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As trade barriers go up in the West, the rest are ‘reglobalising’

In World
February 23, 2024
The reality is that the rich West is turning inward, building up fences along trade, finance, digital, migration and military lines. The EU Carbon Border Adjustment Mechanism, to be implemented by 2026, is an example of new barriers being erected, even though the idea of putting a fair price on the carbon emitted by producers exporting to Europe is laudable.
Another example is the sixfold jump in US tariffs on Chinese imports since 2018, which have, ironically, reduced US jobs and output. US imports from China have fallen but imports with substantial Chinese inputs from countries such as Mexico and Vietnam appear to be taking up the slack. Nevertheless, the onshoring of essential production vital to national security, such as semiconductors and defence equipment, will not be reversed.

The irony is that the West is dismantling the free trade order it created and propounded, even as the rest of the world pushes for more trade and opening up.

Why are we in such systemic gridlock? Robert Lighthizer, the Trump administration’s trade negotiator, laid it out: “I believe trade policy should help working-class Americans find and maintain good-paying jobs. But for decades, it has instead centred on price optimisation, efficiency and corporate profits. The result has been the loss of millions of jobs, the destruction of thousands of communities, and the accumulation of trillions of dollars of trade deficits. This policy has made the country weaker and poorer.”

The blame for the working-class impoverishment has been laid at China’s door, but China and the rest of the world cannot influence US domestic tax and labour policies on how to narrow the gap between its rich and poor. The real barrier to change is the political gridlock whereby domestic politics and vested interests are unable or unwilling to break the bureaucratic silos that protect their own turf.

Inevitably, over time, many global leaders have adopted a presidential style of governance, gathering more executive power into a central core that oversees not just policy formulation, but also execution and funding. Indeed, some of the stronger leaders have eroded checks and balances by the legislative and judiciary branches, displaying autocratic tendencies rather than the democratic tradition. It is unsurprising that many who lead the largest and most powerful nations are men over 70 years old – Indonesia’s newly elected president Prabowo Subianto is the latest example – displaying right-wing, centralised forms of leadership.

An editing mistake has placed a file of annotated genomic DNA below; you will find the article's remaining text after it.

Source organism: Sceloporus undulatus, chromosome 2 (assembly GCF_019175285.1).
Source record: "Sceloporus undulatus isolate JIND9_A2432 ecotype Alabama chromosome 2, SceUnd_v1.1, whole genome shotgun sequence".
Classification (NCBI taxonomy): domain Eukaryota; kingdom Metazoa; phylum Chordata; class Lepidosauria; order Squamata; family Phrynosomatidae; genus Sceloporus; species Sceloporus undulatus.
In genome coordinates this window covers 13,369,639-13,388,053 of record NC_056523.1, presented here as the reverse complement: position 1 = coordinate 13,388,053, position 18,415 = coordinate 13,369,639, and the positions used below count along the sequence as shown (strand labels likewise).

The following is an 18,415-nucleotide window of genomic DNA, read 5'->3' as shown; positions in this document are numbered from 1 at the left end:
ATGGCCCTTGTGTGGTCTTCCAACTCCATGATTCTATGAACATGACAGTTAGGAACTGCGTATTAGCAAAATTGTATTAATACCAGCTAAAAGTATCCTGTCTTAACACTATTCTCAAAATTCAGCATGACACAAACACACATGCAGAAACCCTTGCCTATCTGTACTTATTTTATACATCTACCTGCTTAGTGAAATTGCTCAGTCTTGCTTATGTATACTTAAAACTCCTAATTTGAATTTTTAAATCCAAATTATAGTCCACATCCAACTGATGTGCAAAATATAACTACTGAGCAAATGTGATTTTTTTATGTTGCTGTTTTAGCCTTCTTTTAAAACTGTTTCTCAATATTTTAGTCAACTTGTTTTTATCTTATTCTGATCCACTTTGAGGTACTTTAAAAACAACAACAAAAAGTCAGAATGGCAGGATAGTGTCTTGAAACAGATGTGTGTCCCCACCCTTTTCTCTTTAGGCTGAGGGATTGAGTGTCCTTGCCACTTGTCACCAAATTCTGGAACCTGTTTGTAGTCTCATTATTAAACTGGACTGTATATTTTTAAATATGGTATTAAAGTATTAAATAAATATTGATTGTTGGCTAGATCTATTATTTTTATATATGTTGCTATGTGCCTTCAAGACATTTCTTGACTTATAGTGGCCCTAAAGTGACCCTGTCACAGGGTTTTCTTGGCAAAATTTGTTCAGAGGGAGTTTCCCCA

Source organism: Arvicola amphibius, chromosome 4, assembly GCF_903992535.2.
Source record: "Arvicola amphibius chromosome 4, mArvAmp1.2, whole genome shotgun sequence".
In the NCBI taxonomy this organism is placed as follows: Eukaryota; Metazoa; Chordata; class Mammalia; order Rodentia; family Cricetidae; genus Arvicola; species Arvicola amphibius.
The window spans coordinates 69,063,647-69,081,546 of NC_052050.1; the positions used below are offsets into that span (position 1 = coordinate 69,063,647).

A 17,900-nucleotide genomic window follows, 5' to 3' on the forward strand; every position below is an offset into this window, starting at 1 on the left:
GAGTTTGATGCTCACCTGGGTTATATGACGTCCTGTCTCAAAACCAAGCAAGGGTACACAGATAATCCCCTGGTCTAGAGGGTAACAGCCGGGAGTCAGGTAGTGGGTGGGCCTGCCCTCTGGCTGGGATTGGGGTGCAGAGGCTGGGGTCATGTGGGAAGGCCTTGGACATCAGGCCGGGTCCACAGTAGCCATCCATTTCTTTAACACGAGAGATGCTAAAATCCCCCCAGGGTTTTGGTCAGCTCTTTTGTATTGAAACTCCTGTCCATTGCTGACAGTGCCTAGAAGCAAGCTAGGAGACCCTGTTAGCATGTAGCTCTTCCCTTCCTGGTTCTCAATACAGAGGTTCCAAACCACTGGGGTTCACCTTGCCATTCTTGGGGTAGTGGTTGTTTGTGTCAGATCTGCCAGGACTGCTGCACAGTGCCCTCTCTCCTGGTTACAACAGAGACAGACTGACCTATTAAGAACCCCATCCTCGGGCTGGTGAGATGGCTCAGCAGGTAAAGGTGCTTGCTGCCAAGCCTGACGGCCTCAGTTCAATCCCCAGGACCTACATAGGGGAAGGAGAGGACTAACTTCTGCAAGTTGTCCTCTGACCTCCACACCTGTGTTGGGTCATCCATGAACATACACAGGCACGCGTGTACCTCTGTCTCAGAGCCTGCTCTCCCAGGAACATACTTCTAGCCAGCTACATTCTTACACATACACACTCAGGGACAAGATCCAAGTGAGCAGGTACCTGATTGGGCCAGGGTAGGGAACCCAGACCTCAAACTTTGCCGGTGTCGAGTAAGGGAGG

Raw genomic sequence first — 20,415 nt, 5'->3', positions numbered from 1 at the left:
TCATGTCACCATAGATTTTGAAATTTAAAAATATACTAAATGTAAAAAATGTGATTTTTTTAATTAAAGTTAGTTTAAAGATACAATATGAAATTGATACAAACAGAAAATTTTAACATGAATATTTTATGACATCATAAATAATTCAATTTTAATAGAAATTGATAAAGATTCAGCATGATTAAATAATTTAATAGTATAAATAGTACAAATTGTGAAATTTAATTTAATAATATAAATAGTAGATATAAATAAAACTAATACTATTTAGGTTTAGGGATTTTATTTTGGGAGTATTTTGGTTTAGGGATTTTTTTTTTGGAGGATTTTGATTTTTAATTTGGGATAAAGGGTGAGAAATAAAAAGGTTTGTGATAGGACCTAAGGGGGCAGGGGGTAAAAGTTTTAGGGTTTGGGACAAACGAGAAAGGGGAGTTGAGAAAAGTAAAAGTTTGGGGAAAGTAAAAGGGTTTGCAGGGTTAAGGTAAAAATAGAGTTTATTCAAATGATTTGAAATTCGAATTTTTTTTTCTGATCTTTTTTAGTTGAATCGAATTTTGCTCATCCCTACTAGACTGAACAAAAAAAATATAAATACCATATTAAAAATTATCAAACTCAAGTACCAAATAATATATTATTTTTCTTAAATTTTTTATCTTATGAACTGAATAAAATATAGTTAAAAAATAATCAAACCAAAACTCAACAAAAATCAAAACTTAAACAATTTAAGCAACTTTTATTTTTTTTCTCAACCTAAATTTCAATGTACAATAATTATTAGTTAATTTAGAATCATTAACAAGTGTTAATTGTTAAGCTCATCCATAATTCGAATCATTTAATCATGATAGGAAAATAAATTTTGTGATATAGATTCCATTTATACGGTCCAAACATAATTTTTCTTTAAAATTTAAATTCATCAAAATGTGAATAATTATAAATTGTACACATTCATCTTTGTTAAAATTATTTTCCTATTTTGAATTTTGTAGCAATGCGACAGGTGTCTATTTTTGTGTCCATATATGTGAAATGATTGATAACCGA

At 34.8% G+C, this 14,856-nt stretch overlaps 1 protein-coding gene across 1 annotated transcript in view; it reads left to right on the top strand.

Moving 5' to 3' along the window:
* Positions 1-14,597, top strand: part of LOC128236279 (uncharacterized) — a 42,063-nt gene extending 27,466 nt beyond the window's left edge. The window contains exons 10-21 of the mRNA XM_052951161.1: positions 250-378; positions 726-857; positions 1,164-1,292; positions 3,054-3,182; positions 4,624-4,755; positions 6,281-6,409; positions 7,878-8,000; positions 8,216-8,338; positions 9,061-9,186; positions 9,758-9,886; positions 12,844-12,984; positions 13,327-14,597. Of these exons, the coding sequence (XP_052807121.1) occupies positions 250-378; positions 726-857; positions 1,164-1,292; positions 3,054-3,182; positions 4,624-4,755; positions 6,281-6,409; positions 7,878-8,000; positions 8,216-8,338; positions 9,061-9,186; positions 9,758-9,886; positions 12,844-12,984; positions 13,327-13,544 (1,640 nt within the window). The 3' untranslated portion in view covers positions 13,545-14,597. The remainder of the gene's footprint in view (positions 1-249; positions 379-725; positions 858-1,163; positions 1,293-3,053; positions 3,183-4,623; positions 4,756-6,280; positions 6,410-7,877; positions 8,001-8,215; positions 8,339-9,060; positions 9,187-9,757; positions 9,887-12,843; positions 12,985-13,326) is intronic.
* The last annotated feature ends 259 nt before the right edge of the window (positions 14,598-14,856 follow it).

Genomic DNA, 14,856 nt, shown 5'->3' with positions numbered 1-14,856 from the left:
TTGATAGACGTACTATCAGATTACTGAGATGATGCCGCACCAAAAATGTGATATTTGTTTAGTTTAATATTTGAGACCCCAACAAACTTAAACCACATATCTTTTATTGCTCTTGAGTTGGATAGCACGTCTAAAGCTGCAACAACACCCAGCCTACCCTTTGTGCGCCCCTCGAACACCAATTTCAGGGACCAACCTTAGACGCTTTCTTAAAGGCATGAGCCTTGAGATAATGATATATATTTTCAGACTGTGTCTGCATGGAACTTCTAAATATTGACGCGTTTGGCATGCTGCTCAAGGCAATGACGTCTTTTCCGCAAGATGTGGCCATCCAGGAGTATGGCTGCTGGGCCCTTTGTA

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At the same time, the nature of trade has changed profoundly. Trade thought leader Richard Baldwin argues that the future of global trade is in digital services, not physical goods.

Even if the supply chain reconfiguration is distributing production out of China, there is growing trade among the rest of the world while intra-West trade is in decline. The rise of digital platforms, such as those that enable individuals and small businesses to clear payments directly with each other, will facilitate B2B (business to business) and C2C (consumer to consumer) trade, reducing the role of multinationals.

Asia’s rising economies are more than ‘China Plus One’ destinations

Furthermore, the trade in goods and services, including trade conducted by small and medium-sized enterprises, would increasingly have to meet environmental, social and corporate governance (ESG) standards.

Despite the geopolitical differences that border on existential decoupling, all sides agree that preserving ESG-compliant trade by SMEs would help create domestic jobs. The big fight will be how to create the standards, processes and trustworthy trade, clearing and payment systems that would enable consumers, companies, financial institutions and nations to be the winners in the changing trade landscape.

Much of the trade will still be denominated in dollars, euros or the yuan, but there will be more alternatives such as digital tokens, stablecoin and new forms of cryptocurrency.

Despite talk of de-dollarisation and deglobalisation, the shift out of dollars and global trade will not be easy. But the more sanctions are imposed, the greater the incentive for member of the Brics bloc (originally Brazil, Russia, India, China and South Africa) and others to use their currencies and digital assets to enable trade that is not transparent to Western surveillance.

In sum, the rest of the world still buys into the idea of using open trade to uplift economies and create jobs, with greater awareness that the rich West may become more protectionist and isolationist in subtle forms. Instead of deglobalisation, there is “reglobalisation”, meaning that trade will emerge profoundly different, more complex and more diffused. The world is becoming more entangled, interconnected and interdependent. No amount of chest-beating isolationism can change that.

Andrew Sheng is a former central banker who writes on global issues from an Asian perspective

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